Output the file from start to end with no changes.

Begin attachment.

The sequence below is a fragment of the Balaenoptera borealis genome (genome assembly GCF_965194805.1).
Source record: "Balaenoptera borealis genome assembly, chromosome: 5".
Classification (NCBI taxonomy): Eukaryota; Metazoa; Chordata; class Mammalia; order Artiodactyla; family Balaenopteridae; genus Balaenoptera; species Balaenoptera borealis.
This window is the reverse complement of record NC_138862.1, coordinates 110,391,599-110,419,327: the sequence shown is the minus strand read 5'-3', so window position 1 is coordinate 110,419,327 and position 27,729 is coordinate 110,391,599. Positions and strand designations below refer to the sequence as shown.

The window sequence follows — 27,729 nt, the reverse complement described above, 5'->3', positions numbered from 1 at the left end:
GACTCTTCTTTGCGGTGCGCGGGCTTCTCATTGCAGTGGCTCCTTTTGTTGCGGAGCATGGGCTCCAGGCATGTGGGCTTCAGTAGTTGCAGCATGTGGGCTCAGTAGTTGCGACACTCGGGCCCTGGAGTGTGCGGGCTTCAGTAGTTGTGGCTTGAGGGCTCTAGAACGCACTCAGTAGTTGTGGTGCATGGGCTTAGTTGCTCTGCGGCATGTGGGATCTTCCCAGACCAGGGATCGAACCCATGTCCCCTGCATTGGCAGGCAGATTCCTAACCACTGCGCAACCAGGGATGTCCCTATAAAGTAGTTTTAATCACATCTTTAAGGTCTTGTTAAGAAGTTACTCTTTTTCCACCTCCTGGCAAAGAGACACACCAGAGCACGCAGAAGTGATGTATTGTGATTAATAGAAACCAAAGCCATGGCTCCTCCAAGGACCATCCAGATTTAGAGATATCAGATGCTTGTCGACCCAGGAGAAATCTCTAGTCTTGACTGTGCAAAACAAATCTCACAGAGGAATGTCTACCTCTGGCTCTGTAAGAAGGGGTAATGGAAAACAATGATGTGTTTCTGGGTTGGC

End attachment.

The sequence below is a fragment of the Balaenoptera borealis genome (genome assembly GCF_965194805.1).
Source record: "Balaenoptera borealis genome assembly, chromosome: 5".
Classification (NCBI taxonomy): Eukaryota; Metazoa; Chordata; class Mammalia; order Artiodactyla; family Balaenopteridae; genus Balaenoptera; species Balaenoptera borealis.
This window is the reverse complement of record NC_138862.1, coordinates 110,391,599-110,419,327: the sequence shown is the minus strand read 5'-3', so window position 1 is coordinate 110,419,327 and position 27,729 is coordinate 110,391,599. Positions and strand designations below refer to the sequence as shown.

The window sequence follows — 27,729 nt, the reverse complement described above, 5'->3', positions numbered from 1 at the left end:
GACTCTTCTTTGCGGTGCGCGGGCTTCTCATTGCAGTGGCTCCTTTTGTTGCGGAGCATGGGCTCCAGGCATGTGGGCTTCAGTAGTTGCAGCATGTGGGCTCAGTAGTTGCGACACTCGGGCCCTGGAGTGTGCGGGCTTCAGTAGTTGTGGCTTGAGGGCTCTAGAACGCACTCAGTAGTTGTGGTGCATGGGCTTAGTTGCTCTGCGGCATGTGGGATCTTCCCAGACCAGGGATCGAACCCATGTCCCCTGCATTGGCAGGCAGATTCCTAACCACTGCGCAACCAGGGATGTCCCTATAAAGTAGTTTTAATCACATCTTTAAGGTCTTGTTAAGAAGTTACTCTTTTTCCACCTCCTGGCAAAGAGACACACCAGAGCACGCAGAAGTGATGTATTGTGATTAATAGAAACCAAAGCCATGGCTCCTCCAAGGACCATCCAGATTTAGAGATATCAGATGCTTGTCGACCCAGGAGAAATCTCTAGTCTTGACTGTGCAAAACAAATCTCACAGAGGAATGTCTACCTCTGGCTCTGTAAGAAGGGGTAATGGAAAACAATGATGTGTTTCTGGGTTGGC